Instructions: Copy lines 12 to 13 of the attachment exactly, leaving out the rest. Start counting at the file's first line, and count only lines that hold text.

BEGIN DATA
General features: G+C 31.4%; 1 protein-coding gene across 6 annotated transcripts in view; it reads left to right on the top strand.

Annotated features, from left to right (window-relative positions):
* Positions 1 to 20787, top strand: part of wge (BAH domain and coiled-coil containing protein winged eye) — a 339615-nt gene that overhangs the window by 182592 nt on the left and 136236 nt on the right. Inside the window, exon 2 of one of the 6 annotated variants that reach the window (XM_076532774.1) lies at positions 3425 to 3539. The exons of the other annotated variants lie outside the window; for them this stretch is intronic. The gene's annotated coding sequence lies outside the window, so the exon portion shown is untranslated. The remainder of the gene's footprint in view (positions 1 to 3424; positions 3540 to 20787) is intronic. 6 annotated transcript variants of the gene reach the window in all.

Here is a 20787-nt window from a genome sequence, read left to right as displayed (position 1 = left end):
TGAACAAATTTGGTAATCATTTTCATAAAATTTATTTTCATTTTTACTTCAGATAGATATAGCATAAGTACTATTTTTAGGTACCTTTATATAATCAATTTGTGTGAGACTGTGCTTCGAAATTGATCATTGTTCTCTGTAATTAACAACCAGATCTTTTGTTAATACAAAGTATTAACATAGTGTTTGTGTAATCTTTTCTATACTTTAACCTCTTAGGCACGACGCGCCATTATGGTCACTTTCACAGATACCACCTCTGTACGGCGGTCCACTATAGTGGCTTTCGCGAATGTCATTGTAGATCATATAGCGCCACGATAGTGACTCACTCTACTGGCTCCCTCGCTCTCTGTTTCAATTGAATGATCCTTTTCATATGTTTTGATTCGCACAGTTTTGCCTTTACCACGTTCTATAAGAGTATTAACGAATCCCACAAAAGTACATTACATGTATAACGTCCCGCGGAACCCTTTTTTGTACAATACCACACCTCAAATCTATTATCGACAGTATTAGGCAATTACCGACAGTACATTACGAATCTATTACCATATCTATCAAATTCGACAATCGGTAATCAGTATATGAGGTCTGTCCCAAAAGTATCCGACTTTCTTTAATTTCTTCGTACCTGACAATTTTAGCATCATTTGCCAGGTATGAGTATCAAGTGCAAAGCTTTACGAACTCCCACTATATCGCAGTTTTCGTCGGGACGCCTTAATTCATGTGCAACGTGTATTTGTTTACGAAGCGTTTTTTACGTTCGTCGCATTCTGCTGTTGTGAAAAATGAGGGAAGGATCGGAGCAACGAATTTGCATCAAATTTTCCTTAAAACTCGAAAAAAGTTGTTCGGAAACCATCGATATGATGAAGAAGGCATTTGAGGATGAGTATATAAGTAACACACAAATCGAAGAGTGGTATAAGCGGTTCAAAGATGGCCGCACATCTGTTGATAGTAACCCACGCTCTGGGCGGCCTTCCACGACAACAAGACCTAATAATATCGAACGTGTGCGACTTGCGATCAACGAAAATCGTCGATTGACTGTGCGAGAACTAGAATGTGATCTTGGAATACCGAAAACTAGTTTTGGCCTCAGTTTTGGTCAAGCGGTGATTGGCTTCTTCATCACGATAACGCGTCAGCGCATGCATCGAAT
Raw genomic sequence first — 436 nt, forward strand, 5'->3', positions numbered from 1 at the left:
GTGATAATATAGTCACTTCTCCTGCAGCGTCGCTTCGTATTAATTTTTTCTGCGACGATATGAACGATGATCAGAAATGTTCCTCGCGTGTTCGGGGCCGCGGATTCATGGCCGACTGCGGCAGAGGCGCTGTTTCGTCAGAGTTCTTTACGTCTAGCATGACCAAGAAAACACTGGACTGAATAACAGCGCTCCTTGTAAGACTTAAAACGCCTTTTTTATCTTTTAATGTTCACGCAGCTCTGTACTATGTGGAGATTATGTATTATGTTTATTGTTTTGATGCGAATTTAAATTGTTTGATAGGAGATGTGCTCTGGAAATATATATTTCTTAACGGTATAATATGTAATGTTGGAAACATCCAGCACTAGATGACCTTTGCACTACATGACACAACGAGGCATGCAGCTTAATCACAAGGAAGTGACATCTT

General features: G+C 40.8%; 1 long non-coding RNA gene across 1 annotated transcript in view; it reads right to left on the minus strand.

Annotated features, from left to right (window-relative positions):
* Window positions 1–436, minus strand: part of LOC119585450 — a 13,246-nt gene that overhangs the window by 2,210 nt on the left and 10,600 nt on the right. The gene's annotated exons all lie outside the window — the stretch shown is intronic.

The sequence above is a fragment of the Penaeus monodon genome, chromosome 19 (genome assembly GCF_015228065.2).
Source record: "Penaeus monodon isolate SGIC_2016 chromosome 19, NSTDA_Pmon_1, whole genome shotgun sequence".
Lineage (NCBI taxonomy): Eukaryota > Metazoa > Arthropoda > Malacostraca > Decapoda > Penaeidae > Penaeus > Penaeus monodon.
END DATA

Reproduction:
Source record: "Penaeus monodon isolate SGIC_2016 chromosome 19, NSTDA_Pmon_1, whole genome shotgun sequence".
Lineage (NCBI taxonomy): Eukaryota > Metazoa > Arthropoda > Malacostraca > Decapoda > Penaeidae > Penaeus > Penaeus monodon.